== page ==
The Third Day of Christmas: “The Great Rupert” from 1950

Twelve Days of Christmas

Today is the third day of the “Twelve Days of Christmas with the Code” here at PEPS. So far, I have reviewed a popular Christmas classic, White Christmas, and a lesser known film with a Christmas scene, Our Vines Have Tender Grapes. For today’s entry in the Yuletide celebration, I am going to write about a movie which begins at Christmas, The Great Rupert from 1950. It has been released on DVD in a remastered, colorized version which was renamed A Christmas Wish. Although I appreciate the clear quality of this version, I prefer the black and white original, since that was the format which the filmmakers wanted. However, no matter how you choose to watch it, this is an excellent picture. With no further ado, let us proceed to the show!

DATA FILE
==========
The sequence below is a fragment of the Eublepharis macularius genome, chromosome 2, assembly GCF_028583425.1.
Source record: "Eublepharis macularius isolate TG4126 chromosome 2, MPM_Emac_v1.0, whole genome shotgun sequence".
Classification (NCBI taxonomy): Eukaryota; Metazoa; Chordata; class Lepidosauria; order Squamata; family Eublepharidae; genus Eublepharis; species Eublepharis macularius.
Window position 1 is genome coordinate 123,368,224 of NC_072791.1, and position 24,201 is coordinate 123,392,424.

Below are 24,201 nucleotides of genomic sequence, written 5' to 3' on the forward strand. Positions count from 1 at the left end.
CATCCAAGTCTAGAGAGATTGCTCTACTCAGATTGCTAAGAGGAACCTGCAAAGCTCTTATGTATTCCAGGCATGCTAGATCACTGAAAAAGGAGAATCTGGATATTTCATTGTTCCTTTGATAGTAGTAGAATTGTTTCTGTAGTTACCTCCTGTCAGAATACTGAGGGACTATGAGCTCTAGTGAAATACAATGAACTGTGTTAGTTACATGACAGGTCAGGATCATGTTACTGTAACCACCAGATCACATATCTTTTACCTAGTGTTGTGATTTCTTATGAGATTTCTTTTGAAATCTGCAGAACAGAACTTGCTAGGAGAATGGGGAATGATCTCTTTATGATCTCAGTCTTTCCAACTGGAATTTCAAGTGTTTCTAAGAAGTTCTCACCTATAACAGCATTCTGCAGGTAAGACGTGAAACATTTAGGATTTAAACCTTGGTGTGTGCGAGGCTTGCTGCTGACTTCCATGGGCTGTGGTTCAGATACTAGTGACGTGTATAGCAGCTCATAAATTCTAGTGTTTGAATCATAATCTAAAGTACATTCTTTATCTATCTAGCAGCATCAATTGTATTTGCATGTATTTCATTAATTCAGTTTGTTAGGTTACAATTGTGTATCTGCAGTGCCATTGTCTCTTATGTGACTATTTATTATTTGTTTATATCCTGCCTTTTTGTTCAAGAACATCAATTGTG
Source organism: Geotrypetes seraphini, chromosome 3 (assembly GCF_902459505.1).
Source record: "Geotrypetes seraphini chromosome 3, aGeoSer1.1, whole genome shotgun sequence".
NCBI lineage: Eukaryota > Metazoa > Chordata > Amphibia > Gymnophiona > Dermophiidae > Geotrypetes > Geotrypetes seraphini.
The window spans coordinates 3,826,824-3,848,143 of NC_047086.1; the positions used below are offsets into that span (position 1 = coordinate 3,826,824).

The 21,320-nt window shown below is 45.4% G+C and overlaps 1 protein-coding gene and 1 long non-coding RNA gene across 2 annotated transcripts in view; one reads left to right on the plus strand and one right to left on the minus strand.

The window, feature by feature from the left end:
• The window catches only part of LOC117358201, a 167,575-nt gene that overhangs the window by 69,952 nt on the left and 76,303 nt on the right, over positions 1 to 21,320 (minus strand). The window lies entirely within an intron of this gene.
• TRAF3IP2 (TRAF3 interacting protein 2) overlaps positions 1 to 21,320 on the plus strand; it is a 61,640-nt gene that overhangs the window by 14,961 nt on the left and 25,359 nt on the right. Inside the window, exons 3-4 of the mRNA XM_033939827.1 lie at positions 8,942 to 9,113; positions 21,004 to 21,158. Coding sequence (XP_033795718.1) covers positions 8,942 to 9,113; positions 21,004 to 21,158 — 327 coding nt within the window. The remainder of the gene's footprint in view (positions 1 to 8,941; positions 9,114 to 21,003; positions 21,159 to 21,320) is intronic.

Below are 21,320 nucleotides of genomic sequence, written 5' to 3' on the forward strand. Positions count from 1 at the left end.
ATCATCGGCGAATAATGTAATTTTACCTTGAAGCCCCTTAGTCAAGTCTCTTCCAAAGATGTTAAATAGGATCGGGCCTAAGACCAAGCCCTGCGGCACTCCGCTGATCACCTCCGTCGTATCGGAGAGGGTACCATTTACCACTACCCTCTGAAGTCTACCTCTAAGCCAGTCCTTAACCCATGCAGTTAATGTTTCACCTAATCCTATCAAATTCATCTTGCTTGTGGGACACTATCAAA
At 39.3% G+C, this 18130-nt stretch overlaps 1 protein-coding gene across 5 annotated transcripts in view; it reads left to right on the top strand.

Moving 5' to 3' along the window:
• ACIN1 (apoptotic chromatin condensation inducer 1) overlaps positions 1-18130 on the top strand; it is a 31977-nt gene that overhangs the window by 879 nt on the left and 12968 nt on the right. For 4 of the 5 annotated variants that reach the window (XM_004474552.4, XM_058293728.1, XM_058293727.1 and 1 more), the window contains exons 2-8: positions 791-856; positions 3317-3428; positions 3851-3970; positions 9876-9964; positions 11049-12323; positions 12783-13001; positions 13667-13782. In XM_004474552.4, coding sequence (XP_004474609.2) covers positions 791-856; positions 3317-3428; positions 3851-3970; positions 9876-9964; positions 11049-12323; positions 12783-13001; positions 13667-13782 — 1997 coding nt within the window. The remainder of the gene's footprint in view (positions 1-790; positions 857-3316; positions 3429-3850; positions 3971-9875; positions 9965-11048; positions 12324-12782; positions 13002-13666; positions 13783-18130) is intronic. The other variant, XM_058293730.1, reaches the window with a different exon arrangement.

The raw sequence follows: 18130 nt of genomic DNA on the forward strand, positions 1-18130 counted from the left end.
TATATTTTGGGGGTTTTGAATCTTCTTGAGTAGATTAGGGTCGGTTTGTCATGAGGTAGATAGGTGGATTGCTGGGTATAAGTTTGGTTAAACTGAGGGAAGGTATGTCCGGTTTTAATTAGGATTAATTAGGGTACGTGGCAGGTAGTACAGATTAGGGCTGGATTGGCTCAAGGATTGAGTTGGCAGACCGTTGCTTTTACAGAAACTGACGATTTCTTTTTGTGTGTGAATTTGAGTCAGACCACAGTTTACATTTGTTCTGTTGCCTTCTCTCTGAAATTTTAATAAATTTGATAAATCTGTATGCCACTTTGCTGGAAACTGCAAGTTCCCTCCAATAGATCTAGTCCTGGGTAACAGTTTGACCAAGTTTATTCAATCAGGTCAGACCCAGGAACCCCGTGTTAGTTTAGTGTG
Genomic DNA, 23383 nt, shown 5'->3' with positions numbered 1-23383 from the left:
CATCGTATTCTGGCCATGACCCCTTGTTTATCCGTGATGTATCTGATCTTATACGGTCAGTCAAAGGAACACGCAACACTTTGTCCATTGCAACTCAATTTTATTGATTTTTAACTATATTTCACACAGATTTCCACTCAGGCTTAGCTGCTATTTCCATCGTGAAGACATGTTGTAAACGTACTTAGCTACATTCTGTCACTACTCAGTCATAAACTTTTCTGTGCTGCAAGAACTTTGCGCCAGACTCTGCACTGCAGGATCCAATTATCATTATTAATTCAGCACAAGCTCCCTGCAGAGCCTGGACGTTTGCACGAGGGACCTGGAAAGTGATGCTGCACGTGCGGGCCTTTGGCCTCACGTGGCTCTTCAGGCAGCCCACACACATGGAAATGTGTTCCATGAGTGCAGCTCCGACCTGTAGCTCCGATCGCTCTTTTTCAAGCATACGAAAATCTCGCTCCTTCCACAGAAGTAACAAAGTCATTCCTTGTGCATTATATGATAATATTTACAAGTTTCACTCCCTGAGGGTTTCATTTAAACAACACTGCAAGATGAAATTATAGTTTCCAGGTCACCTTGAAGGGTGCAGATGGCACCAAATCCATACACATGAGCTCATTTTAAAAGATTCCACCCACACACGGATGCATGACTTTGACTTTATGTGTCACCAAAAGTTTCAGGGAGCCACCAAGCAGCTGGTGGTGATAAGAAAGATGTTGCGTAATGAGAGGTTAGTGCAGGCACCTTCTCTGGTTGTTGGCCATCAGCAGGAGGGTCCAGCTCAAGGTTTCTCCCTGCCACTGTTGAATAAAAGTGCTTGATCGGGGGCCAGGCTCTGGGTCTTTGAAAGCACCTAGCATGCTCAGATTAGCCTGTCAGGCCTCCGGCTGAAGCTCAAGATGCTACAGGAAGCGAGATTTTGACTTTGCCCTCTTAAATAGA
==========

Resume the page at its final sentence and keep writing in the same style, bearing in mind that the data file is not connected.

Image result for the great rupert 1950